Day 2-4 Svalbard Archipelago
- 3 Breakfasts, 3 Lunches, 3 Dinners
Over the next three days, the Svalbard Archipelago is yours to explore. Your experienced expedition team, who have made countless journeys to this area, will use their expertise to design your voyage from day to day. This allows for the best use of the prevailing weather, ice conditions and wildlife opportunities. Because you are so far north you will experience nearly 24 hours of daylight and the days can be as busy as you wish. You will generally make landings or Zodiac excursions a few times a day; cruising along spectacular ice cliffs, following whales that are feeding near the surface, making landings for hikes. There are many exciting places the expedition team can choose to visit; a sample of some of the places where your expedition leader may choose to land, hike, photograph or view spectacular wildlife and scenery include:
Alkhornet, at the northern entrance of Isfjorden, is a striking landmark. The landscape around this large bird cliff is lush and beautiful. East of Alkhornet you can find a deep and several kilometer long bay with an exciting and diverse history. Here you will find important and vulnerable cultural remains dating from several of Svalbard’s historical periods.
Kongsfjorden (Kings Bay)
Kongsfjorden and the surrounding country are known to be one of the most beautiful fjord areas in Svalbard. The fjord is headed by two giant glaciers, Kronebreen and Kongsvegen. Hike on the lush tundra amongst the summer flowers and observe the remarkable bird cliffs near the 14th July Glacier, where even a few puffins nest between the cracks in the cliffs.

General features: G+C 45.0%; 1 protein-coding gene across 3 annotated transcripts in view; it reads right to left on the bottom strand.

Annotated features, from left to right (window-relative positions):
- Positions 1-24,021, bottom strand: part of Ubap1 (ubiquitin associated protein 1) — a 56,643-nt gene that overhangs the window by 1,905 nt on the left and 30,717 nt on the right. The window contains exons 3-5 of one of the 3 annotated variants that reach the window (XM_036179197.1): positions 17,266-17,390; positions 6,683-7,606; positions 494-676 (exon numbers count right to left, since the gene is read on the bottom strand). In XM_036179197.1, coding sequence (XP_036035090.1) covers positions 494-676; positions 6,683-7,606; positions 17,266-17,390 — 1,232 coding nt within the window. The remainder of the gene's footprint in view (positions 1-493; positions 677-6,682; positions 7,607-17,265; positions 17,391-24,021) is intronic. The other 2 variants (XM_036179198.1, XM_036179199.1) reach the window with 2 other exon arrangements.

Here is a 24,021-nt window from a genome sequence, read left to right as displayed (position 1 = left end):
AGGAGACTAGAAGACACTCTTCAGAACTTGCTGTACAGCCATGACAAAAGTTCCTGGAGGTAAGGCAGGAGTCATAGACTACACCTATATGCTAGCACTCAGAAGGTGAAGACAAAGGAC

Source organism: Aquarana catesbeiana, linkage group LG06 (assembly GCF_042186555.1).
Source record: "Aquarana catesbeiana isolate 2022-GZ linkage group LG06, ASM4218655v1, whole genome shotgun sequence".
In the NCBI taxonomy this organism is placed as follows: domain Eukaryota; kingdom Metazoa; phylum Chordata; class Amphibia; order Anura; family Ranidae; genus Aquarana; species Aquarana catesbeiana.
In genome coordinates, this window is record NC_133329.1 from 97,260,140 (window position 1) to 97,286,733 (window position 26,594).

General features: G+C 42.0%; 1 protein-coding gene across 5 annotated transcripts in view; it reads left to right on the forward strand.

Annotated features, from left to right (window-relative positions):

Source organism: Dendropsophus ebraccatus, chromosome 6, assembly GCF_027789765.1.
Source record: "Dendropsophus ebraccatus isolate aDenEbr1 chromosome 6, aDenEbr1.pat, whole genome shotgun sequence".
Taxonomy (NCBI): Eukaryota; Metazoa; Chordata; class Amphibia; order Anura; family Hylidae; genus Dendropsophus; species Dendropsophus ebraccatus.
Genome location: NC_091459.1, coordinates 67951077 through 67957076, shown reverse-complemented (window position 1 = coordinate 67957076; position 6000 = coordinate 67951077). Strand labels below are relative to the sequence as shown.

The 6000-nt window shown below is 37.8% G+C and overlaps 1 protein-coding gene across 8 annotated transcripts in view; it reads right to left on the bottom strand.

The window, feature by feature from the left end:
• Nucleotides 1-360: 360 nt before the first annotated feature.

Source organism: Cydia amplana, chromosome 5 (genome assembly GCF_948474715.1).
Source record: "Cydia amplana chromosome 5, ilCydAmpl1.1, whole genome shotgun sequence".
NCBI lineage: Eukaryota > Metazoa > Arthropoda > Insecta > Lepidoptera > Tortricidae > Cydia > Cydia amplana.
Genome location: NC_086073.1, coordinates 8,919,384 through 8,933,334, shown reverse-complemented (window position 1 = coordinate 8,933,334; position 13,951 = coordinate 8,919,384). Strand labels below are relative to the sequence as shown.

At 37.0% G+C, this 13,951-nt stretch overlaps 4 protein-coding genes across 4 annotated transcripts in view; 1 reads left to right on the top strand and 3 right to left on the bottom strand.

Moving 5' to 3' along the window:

Nordvesthjørnet and Raudfjorden
It was here, in the far north-west, that Willem Barentsz and his crew discovered new land on June 17, 1596. They described the land as being “rugged for the most part, and steep, mostly mountains and jagged peaks, from which we gave it the name of Spitsbergen”. In the centuries that followed, the large number of bowhead whales found here attracted whalers from the Netherlands and various other countries, and the area became a place of high activity, both on the shore and in the surrounding sea. This is why Nordvesthjørnet offers the largest concentration of graves, blubber ovens and other cultural treasures on Spitsbergen, all dating back to this first era of the exploitation of Svalbard’s natural resources.
Cruise northwards along the west coast of Spitsbergen, visiting intriguing places like Magdalenefjorden, located inside the Northwest Spitsbergen National Park. According to historical sources, Magdalenefjorden was first used by the English in the early days of the whaling era. They erected a land station on the headland and named the area Trinity Harbour. The station was closed in 1623, but the cemetery remained in use.
The name “Smeerenburg” means “Blubber Town”. Its whaling station served as the main base for Dutch whaling in the first half of the 17th century, which was the period when whale hunting was still happening along the coastline and in the fjords of Svalbard. Smeerenburg is situated on the island of Amsterdamøya, surrounded by fjords, tall glacier fronts and steep, rugged mountains. The most obvious sign of its days as a whaling station are the large cement-like remains of blubber from ovens where the blubber was boiled. The rest of the old Smeerenburg has largely disappeared under layers of sand.
Woodfjorden, Liefdefjorden and Bockfjorden
Located along the north coast, Woodfjorden, Liefdefjorden and Bockfjorden are rarely-visited places. This is the land of contrasts. By the large, flat Reinsdyrflya there is a great fjord system that stretches towards several mountain ridges of varying shapes and ages, including alpine summits of very old granite, majestic red mountains of